The Eyes Of Tammy Faye ****
Starring: Jessica Chastain, Andrew Garfield, Cherry Jones, Vincent D'Onofrio
Director: Michael Showalter
To an outside observer, the idea that a Christian TV network could be one of a nation’s biggest seems somewhat absurd. But that is indeed the case in the US, where televangelism has been going strong since the 1950s and reached its peak in the 1980s. The biggest of its stars were the Bakkers, Jim and Tammy Faye, the latter of whom is the subject of this long-awaited biopic starring Jessica Chastain (Zero Dark Thirty, The Help, Miss Sloane) in a now Oscar-winning role, who also produced this gloriously eccentric film.
Tammy is at Bible college when she meets Jim (Garfield - The Amazing Spider-Man, tick tick… BOOM!, The Social Network), a charming but fanatical zealot, who is just as determined to bring the “Good News” to the public as she’s. They hastily marry and set out on the road, only to find themselves scouted by the Christian Broadcasting Network (CBN), who give them their own show. Together with another pastor (D’Onofrio - Full Metal Jacket, Jurassic World, Daredevil) they soon establish the Praise The Lord (PTL) Satellite Network and become the biggest televangelists on TV. But as Tammy both wins the hearts of the American public and causes a stir among fundamentalist Christians at the same time by reaching out to the victims of HIV/AIDS, her husband is elbow deep in his own transgressions, both financially and sexually.
There’s no doubt that this is an unusual subject matter to see given the big-screen treatment in the era of woke Millennials, but it’s exactly this novelty factor that makes it work so effectively. Had Tammy been solely an out-and-out Christian pastor this would have been a hard-sell, but it’s the very fact that she maintained her “live and let live” attitude to the bitter end that makes her such a compelling subject for a narrative. It was this stoic liberalism that served as both her making and her undoing, which makes for almost Shakespearean irony smothered with lashings of sequins, hairspray and false lashes.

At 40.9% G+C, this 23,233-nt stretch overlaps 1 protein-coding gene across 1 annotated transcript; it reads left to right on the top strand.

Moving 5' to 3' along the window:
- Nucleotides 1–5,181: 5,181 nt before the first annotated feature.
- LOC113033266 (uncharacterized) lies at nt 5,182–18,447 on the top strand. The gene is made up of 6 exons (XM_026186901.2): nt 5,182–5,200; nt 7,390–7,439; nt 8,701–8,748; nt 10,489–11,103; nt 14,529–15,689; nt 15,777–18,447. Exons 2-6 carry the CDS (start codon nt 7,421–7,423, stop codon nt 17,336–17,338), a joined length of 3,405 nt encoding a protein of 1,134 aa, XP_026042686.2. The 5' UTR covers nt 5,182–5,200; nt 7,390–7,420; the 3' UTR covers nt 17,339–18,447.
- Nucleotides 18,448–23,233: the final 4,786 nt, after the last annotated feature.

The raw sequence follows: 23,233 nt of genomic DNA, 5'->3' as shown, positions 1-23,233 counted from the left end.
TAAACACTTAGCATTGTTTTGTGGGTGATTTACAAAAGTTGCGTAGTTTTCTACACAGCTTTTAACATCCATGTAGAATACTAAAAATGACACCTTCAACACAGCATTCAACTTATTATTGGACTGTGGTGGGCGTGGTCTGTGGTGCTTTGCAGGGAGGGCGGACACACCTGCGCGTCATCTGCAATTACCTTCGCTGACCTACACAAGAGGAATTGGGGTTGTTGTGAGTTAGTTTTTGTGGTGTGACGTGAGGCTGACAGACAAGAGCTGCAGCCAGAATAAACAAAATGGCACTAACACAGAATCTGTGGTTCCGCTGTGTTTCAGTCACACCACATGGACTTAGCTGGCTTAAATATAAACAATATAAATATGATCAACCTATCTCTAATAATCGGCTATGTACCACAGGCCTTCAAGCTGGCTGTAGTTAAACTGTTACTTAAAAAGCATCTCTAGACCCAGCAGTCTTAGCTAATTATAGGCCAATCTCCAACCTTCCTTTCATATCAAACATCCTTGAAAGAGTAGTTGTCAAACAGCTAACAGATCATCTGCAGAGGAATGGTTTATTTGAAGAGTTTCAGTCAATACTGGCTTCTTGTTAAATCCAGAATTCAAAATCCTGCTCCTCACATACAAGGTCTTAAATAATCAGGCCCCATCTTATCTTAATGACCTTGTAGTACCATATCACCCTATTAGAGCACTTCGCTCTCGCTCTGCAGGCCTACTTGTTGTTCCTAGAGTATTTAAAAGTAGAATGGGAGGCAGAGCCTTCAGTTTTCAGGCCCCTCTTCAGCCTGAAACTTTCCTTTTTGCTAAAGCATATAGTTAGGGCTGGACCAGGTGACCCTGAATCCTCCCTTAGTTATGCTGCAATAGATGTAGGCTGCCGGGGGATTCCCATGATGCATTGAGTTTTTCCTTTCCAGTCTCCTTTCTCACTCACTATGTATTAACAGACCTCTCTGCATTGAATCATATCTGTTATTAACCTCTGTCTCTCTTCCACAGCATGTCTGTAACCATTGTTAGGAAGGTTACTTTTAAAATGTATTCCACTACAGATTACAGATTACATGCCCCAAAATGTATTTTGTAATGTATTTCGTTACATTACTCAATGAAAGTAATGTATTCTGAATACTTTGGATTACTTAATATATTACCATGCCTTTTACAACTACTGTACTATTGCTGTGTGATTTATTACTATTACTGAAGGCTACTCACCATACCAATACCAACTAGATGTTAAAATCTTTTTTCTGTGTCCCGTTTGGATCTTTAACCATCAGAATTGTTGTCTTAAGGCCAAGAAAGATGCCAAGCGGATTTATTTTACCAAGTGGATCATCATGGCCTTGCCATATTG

Jessica Chastain is absolutely resplendent in this gift of a part. An evolution of her scene-stealing Celia Foote from The Help, this fierce southern belle with a heart of gold is stolid in her conviction but centred in her empathy. And with Chastain taking her all the way from teenagehood right until her sixties, we lose the actress deep within the role. Her voice is brimming with melodic cheer and her eyes sparkle with the incandescent joy of a woman fulfilled, albeit also primped, painted and preened too. Joyous, that is, until the inevitable fall that you know has to follow.
Opposite, Andrew Garfield is saccharine sweet, drenched in an honest openness that can only mask a lie. It’s the kind of performance we’ve seen from him before, but he gives solid support in what is clearly the Chastain-show. Cherry Jones is terrifyingly stoic as Tammy’s mother, while a host of character actors pepper the movie as studio bosses, execs and businessmen too.
Chastain obtained the rights to tell Tammy’s story a decade ago, in the same year that she received her first Oscar nomination. It feels somewhat apt that she has finally won the prize for the part she has spent the resulting decade developing. There’s no doubt that this is a film that rests heavily on a remarkable central performance, but it’s certainly colourful and luscious enough that it will live on as a camp classic for years to come. Add its multiple LGBT+ strands to the mix and this is one breathless miasma of outrageous campery. And I, for one, have never seen anything be so very Christian and also so very, very gay!
UK Release: Out now in cinemas, released by Searchlight Pictures.